Amazon World Book Day: World Lit Giveaway

Although it’s almost over, thought I would give a shout out to the Kindle promotion at Amazon for World Book Day. Nine free downloads.

If you are e-reader user (or have the app of your laptop as I do), it’s worth a look (ends midnight eastern daylight saving time USA tonight). .

And more about the celebration here:

https://www.worldbookday.com/about/

 

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Daily Prompt

Determined to keep this daily blogging up, I have run into the inevitable [at least for me] writer’s block, and have turned to the WordPress.com people who have a, “365 Days of Writing Prompts” ebook.  Ever the helpful pusher, those people.

These are mostly too personal, potentially pointless, or Pooter-esque for me, but I did like this prompt, so here goes:

Bedtime stories
What was your favorite book as a child? Did it influence the
person you are now?

Like many, E.B. White’s children’s books–Stuart Little, Charlotte’s Web, and the Trumpet of the Swan--were the guiding stars of my childhood reading. My parents read Stuart Little to me at bedtime in first grade, but I was able to read Charlotte’s Web by myself in second grade, crying the night I finished it, and going down stairs to see my parents. There my father, in a moment that has stayed with me, explained that the wonderful thing about books was that I could return to the start, read again, and Charlotte and the farmyard gang would all be there, and alive as ever.  That both my parents comforted me on crying over a book offered a validation (sometimes missing in other aspects of my childhood) made me realize that reading would be front and center in my life, as indeed it was in theirs.

Whether Charlotte, Wilbur, Templeton and Fern influenced me is harder to discern, but certainly White’s lean, polished, gently humorous prose did calibrate something in me.  It may be hard to imagine the extent to which he was the gold standard for writing in the mid-century.  His essays were given as models for my school writing exercises, and his way of being a writer, complete with his reluctant status as a sage; even leaving New York for a small town in Maine seemed the vision of cranky Yankee ‘lit’ry’ idealism for me.  (That said, I was not exactly hankering to be the next Hunter Thompson or Norman Mailer though. )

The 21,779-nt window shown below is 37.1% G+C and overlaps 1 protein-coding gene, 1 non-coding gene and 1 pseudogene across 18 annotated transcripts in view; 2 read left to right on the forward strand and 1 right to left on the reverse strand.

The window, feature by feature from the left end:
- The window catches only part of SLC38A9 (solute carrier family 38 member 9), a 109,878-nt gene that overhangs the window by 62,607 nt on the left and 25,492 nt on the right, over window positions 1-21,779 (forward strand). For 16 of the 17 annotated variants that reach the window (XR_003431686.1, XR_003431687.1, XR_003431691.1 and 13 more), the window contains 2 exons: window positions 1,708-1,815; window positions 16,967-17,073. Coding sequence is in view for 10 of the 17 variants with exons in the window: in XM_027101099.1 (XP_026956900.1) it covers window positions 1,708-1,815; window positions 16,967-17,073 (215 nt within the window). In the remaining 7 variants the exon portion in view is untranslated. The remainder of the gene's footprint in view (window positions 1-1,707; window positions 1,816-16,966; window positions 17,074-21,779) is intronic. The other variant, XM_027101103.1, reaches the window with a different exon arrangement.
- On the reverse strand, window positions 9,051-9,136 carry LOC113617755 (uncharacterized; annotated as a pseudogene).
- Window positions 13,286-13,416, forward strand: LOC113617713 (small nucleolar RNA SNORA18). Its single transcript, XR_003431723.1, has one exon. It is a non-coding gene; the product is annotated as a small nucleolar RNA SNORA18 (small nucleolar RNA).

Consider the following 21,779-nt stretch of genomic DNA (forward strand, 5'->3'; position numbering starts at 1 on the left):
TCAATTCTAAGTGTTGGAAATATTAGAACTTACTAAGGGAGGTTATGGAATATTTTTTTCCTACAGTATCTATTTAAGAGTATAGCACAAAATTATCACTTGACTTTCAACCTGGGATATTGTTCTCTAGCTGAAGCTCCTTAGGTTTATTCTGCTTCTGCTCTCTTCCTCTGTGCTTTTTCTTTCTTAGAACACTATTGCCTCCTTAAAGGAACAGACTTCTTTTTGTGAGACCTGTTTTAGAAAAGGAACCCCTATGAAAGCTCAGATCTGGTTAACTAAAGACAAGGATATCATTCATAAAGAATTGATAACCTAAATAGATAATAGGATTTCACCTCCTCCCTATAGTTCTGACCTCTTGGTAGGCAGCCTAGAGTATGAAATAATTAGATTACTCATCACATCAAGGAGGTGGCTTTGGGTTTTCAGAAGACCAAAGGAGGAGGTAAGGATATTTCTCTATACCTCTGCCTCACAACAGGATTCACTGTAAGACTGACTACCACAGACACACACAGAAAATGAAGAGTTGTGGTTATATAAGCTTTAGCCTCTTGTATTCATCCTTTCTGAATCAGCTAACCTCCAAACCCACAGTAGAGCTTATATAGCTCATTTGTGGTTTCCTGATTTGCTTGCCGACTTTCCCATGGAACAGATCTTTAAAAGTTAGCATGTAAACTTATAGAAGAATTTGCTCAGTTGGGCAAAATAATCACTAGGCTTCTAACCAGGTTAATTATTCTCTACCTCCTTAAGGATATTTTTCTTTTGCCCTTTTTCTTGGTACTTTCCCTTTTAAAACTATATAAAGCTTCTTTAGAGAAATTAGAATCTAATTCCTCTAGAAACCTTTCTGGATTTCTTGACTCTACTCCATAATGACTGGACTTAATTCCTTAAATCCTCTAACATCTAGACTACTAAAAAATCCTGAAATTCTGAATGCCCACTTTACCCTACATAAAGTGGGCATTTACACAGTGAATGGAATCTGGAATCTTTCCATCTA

He has held up for me, most of all the rhythm of his prose and a style, notable in descriptive passages, where you seldom catch him “writing.” That said, it is odd that he was such a paragon for writing students. What is beautiful about his writing is as distinct to him as a fingerprint: that prose rhythm, and a sense, really a New Yorker sensibility of humor. (Almost completely gone from the magazine today.) The things I loved about him were the things that were most elusive to a beginning writer. The visible bits, structure and rhetoric, which in theory you could take apart and assess, were often  mystifying to me. Even The Elements of Style, which is still a charmer, is a little thin literally and figuratively when it comes to practical writing advice. And what is there, I have practically made a career of avoiding.

Still, the feelings, aspirations, and fantasies of childhood and adolescent reading must stay with any writer, and I’m sure that I’m shaped even by those essays I couldn’t parse.  One thing I suspect: he wouldn’t have abided rambling, self-indulgent blog entries, so best to finish it up, with the the hope that I have inspired you to read the man himself.

“The crickets felt it was their duty to warn everybody that summertime cannot last for ever. Even on the most beautiful days in the whole year – the days when summer is changing into autumn – the crickets spread the rumor of sadness and change.”

Commonplace Book: Rabih Alameddine’s “An Unnecessary Woman”